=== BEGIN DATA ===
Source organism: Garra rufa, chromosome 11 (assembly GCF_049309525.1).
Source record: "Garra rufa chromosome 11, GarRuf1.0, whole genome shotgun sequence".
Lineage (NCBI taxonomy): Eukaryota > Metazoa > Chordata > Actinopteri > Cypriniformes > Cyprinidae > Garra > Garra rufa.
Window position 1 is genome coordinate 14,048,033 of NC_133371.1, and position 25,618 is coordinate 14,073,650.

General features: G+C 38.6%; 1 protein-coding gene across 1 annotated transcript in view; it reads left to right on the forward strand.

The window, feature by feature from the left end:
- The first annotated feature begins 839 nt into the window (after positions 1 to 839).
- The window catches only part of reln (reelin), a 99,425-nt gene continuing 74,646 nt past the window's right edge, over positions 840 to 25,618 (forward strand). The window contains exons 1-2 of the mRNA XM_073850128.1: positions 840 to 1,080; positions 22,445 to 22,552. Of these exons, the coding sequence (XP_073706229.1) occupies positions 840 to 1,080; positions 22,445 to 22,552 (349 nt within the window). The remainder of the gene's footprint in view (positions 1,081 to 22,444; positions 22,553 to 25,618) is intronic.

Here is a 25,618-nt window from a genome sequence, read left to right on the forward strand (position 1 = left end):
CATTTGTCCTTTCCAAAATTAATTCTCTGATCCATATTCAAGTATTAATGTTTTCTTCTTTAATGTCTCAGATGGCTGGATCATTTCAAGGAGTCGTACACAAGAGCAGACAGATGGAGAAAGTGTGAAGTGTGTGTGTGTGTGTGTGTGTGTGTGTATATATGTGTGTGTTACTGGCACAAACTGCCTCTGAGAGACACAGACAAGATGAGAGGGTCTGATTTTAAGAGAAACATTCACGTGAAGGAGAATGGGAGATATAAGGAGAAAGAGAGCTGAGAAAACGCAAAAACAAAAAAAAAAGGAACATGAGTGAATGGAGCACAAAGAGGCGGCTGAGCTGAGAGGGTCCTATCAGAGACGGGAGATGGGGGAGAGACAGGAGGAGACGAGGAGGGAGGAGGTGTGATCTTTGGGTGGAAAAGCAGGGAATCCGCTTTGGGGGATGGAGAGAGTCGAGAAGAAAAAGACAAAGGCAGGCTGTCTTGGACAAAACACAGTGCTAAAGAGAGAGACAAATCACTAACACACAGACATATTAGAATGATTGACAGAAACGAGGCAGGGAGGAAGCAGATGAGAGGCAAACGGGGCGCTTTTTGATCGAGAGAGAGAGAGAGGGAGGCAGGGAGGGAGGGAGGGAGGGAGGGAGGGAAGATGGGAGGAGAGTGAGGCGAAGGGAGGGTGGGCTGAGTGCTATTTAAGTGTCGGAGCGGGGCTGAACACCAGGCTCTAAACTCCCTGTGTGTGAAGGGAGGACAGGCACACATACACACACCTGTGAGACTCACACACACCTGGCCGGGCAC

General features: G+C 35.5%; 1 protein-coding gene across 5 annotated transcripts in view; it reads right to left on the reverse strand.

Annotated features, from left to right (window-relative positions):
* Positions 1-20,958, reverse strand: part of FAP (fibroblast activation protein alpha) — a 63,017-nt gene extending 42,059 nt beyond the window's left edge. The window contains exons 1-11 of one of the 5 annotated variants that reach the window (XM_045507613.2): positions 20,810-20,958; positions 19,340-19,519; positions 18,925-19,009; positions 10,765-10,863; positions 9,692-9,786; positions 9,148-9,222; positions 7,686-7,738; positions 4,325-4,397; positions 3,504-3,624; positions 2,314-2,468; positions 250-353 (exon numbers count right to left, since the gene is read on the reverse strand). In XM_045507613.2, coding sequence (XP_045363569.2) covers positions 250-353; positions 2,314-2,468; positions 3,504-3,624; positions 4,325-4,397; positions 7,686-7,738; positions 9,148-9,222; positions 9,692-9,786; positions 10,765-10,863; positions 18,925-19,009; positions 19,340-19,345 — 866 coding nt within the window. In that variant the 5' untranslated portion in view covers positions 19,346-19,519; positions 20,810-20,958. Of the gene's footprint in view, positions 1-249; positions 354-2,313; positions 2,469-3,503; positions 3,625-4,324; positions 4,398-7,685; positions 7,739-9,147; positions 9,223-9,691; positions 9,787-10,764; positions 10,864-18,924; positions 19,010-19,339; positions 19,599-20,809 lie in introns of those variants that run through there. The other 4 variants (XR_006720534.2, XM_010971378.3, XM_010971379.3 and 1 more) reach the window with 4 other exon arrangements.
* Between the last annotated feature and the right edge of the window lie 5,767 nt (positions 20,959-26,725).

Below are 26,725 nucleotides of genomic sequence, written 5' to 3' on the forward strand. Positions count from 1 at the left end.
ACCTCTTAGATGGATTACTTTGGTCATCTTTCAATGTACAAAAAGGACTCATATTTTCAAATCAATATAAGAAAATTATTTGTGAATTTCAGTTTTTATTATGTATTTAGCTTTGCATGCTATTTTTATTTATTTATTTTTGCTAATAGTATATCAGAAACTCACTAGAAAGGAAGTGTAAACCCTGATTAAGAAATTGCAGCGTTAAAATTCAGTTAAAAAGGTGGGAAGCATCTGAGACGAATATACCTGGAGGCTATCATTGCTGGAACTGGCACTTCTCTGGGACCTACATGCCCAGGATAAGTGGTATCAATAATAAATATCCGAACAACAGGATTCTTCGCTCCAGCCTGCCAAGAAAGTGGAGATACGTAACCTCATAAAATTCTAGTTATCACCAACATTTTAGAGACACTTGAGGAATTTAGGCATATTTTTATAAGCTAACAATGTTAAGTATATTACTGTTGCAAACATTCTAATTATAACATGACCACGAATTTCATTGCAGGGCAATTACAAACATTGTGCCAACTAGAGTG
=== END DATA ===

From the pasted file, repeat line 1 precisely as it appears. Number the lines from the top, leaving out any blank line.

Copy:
Source organism: Garra rufa, chromosome 11 (assembly GCF_049309525.1).